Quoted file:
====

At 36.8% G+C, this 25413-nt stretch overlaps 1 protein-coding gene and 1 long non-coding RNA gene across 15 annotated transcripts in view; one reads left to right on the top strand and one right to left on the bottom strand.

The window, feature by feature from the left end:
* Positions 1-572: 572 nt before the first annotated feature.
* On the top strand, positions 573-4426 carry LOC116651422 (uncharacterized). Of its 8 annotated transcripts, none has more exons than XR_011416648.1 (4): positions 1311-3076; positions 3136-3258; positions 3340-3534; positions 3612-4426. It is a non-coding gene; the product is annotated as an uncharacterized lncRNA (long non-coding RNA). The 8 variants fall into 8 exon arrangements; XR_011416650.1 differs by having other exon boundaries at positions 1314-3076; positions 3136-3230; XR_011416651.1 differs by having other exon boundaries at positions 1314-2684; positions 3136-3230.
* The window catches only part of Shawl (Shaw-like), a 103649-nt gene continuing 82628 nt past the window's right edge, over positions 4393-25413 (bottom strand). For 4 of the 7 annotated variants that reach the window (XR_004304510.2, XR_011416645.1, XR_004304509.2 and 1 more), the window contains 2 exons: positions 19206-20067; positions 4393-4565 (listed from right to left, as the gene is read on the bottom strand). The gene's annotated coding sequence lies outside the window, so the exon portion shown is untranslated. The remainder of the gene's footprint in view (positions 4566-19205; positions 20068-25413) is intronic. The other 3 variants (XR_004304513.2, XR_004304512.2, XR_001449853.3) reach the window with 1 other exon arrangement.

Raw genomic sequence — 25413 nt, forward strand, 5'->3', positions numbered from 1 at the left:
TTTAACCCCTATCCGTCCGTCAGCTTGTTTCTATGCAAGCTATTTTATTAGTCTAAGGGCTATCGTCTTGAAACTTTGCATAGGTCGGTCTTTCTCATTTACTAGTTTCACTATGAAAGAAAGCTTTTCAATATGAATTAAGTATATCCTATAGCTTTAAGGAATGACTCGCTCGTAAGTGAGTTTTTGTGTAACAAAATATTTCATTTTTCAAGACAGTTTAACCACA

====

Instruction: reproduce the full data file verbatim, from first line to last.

At 36.8% G+C, this 25413-nt stretch overlaps 1 protein-coding gene and 1 long non-coding RNA gene across 15 annotated transcripts in view; one reads left to right on the top strand and one right to left on the bottom strand.

The window, feature by feature from the left end:
* Positions 1-572: 572 nt before the first annotated feature.
* On the top strand, positions 573-4426 carry LOC116651422 (uncharacterized). Of its 8 annotated transcripts, none has more exons than XR_011416648.1 (4): positions 1311-3076; positions 3136-3258; positions 3340-3534; positions 3612-4426. It is a non-coding gene; the product is annotated as an uncharacterized lncRNA (long non-coding RNA). The 8 variants fall into 8 exon arrangements; XR_011416650.1 differs by having other exon boundaries at positions 1314-3076; positions 3136-3230; XR_011416651.1 differs by having other exon boundaries at positions 1314-2684; positions 3136-3230.
* The window catches only part of Shawl (Shaw-like), a 103649-nt gene continuing 82628 nt past the window's right edge, over positions 4393-25413 (bottom strand). For 4 of the 7 annotated variants that reach the window (XR_004304510.2, XR_011416645.1, XR_004304509.2 and 1 more), the window contains 2 exons: positions 19206-20067; positions 4393-4565 (listed from right to left, as the gene is read on the bottom strand). The gene's annotated coding sequence lies outside the window, so the exon portion shown is untranslated. The remainder of the gene's footprint in view (positions 4566-19205; positions 20068-25413) is intronic. The other 3 variants (XR_004304513.2, XR_004304512.2, XR_001449853.3) reach the window with 1 other exon arrangement.

Raw genomic sequence — 25413 nt, forward strand, 5'->3', positions numbered from 1 at the left:
TTTAACCCCTATCCGTCCGTCAGCTTGTTTCTATGCAAGCTATTTTATTAGTCTAAGGGCTATCGTCTTGAAACTTTGCATAGGTCGGTCTTTCTCATTTACTAGTTTCACTATGAAAGAAAGCTTTTCAATATGAATTAAGTATATCCTATAGCTTTAAGGAATGACTCGCTCGTAAGTGAGTTTTTGTGTAACAAAATATTTCATTTTTCAAGACAGTTTAACCACA